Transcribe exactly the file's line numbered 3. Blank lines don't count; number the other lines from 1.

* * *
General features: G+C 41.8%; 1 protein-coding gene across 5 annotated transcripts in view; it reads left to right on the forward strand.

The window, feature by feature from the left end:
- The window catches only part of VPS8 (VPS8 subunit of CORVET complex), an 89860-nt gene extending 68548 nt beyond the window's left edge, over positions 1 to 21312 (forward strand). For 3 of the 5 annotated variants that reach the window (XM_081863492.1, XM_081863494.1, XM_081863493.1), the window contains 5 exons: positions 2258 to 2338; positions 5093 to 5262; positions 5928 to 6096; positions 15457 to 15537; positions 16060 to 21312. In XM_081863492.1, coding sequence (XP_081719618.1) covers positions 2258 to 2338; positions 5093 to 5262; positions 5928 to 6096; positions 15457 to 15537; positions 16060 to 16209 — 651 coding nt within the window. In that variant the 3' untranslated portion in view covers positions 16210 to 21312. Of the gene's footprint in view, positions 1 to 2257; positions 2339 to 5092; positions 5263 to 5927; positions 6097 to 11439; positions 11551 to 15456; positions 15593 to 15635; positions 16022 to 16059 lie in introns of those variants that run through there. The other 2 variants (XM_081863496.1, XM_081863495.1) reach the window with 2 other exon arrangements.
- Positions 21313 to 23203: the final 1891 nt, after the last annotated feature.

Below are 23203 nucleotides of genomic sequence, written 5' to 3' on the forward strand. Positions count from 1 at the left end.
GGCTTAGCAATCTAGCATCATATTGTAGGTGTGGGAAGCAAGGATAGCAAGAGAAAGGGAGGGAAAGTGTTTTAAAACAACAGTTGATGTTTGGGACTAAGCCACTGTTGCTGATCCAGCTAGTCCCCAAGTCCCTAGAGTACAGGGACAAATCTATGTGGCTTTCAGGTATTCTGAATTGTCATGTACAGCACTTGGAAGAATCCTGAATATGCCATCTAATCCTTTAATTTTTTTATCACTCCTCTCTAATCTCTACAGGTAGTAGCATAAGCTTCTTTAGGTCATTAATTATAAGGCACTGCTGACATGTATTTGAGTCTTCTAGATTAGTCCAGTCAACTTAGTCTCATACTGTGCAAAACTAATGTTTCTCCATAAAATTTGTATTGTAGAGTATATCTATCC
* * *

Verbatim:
- The window catches only part of VPS8 (VPS8 subunit of CORVET complex), an 89860-nt gene extending 68548 nt beyond the window's left edge, over positions 1 to 21312 (forward strand). For 3 of the 5 annotated variants that reach the window (XM_081863492.1, XM_081863494.1, XM_081863493.1), the window contains 5 exons: positions 2258 to 2338; positions 5093 to 5262; positions 5928 to 6096; positions 15457 to 15537; positions 16060 to 21312. In XM_081863492.1, coding sequence (XP_081719618.1) covers positions 2258 to 2338; positions 5093 to 5262; positions 5928 to 6096; positions 15457 to 15537; positions 16060 to 16209 — 651 coding nt within the window. In that variant the 3' untranslated portion in view covers positions 16210 to 21312. Of the gene's footprint in view, positions 1 to 2257; positions 2339 to 5092; positions 5263 to 5927; positions 6097 to 11439; positions 11551 to 15456; positions 15593 to 15635; positions 16022 to 16059 lie in introns of those variants that run through there. The other 2 variants (XM_081863496.1, XM_081863495.1) reach the window with 2 other exon arrangements.